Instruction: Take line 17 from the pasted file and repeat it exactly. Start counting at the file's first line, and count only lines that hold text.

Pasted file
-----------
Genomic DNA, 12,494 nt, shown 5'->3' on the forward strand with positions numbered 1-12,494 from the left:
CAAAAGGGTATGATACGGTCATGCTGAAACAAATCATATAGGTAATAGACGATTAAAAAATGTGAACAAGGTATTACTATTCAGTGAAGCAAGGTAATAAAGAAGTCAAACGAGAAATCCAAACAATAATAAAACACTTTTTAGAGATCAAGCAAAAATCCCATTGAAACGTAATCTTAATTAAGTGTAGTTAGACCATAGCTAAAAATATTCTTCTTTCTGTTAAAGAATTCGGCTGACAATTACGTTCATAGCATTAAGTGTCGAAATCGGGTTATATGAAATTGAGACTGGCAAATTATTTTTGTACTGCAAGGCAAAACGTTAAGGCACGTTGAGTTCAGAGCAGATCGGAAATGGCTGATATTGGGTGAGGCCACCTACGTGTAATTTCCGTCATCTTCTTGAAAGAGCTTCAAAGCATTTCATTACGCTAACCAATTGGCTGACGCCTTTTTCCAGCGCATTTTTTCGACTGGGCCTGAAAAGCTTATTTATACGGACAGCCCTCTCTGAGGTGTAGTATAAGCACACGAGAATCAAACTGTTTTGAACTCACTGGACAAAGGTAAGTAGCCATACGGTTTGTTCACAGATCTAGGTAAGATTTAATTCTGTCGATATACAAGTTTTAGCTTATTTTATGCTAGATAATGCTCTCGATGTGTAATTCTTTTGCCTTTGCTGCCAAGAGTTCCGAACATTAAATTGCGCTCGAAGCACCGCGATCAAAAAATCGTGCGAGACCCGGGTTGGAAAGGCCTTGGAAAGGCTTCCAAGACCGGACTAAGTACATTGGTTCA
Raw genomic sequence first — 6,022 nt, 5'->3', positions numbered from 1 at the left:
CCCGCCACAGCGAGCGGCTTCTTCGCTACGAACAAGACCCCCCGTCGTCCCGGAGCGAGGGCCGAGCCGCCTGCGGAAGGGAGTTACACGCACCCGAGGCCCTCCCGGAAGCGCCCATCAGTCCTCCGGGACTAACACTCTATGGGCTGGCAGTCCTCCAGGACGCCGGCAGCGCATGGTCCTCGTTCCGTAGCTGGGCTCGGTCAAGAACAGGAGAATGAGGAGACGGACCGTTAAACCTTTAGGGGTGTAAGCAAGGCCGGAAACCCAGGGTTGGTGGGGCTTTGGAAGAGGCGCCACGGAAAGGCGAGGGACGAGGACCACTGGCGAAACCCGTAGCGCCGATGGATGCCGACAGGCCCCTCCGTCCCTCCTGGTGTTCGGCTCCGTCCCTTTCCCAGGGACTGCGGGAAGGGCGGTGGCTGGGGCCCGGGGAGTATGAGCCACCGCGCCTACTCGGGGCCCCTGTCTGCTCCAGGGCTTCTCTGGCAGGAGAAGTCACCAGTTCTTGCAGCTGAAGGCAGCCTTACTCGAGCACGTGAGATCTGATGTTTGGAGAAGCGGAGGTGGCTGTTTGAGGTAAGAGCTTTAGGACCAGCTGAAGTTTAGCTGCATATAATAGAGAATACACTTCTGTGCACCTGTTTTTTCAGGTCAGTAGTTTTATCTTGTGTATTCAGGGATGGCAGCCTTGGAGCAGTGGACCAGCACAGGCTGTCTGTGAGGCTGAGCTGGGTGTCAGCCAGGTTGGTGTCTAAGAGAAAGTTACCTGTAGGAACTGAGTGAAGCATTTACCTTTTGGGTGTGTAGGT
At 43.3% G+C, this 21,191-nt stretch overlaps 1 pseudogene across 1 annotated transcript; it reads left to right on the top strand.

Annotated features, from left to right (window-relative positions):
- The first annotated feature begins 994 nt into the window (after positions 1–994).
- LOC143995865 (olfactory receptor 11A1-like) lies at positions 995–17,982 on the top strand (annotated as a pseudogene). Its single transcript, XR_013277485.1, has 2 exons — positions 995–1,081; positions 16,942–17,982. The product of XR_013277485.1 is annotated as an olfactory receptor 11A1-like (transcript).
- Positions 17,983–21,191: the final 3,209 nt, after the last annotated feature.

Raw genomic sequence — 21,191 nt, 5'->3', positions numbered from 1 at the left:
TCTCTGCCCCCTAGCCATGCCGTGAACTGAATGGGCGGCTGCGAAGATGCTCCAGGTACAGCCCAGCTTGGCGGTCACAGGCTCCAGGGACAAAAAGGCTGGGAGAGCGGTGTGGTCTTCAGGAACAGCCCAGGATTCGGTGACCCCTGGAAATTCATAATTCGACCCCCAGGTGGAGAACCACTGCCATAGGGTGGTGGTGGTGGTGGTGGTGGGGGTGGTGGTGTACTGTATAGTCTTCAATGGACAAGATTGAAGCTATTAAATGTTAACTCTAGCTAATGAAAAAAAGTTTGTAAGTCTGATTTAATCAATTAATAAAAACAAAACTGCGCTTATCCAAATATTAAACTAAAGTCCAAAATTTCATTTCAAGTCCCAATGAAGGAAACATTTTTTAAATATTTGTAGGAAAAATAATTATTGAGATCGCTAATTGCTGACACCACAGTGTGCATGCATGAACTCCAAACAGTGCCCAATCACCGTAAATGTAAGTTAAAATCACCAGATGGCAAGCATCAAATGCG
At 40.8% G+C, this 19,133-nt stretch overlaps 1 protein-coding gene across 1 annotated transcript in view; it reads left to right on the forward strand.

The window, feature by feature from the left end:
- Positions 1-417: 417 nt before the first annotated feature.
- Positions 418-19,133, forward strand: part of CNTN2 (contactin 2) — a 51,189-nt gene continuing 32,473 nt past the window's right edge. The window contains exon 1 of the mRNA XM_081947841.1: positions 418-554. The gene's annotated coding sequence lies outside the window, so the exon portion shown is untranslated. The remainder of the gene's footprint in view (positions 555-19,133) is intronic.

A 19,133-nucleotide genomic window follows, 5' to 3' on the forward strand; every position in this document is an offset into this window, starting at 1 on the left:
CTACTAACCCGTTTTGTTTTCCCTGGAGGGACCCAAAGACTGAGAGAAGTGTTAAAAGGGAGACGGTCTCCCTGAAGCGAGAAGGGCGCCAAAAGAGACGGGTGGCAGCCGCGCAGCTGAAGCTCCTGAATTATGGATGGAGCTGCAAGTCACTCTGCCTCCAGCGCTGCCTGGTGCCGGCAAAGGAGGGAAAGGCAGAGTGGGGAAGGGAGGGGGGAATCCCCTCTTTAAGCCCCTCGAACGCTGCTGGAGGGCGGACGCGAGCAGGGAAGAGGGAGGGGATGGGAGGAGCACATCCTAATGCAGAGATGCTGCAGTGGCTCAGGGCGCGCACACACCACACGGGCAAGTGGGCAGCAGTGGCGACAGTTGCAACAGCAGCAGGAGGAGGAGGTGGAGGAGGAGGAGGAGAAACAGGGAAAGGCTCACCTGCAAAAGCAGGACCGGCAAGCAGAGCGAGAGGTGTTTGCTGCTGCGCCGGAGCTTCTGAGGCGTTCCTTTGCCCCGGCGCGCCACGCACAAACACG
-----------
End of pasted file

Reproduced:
CTACTAACCCGTTTTGTTTTCCCTGGAGGGACCCAAAGACTGAGAGAAGTGTTAAAAGGGAGACGGTCTCCCTGAAGCGAGAAGGGCGCCAAAAGAGACGGGTGGCAGCCGCGCAGCTGAAGCTCCTGAATTATGGATGGAGCTGCAAGTCACTCTGCCTCCAGCGCTGCCTGGTGCCGGCAAAGGAGGGAAAGGCAGAGTGGGGAAGGGAGGGGGGAATCCCCTCTTTAAGCCCCTCGAACGCTGCTGGAGGGCGGACGCGAGCAGGGAAGAGGGAGGGGATGGGAGGAGCACATCCTAATGCAGAGATGCTGCAGTGGCTCAGGGCGCGCACACACCACACGGGCAAGTGGGCAGCAGTGGCGACAGTTGCAACAGCAGCAGGAGGAGGAGGTGGAGGAGGAGGAGGAGAAACAGGGAAAGGCTCACCTGCAAAAGCAGGACCGGCAAGCAGAGCGAGAGGTGTTTGCTGCTGCGCCGGAGCTTCTGAGGCGTTCCTTTGCCCCGGCGCGCCACGCACAAACACG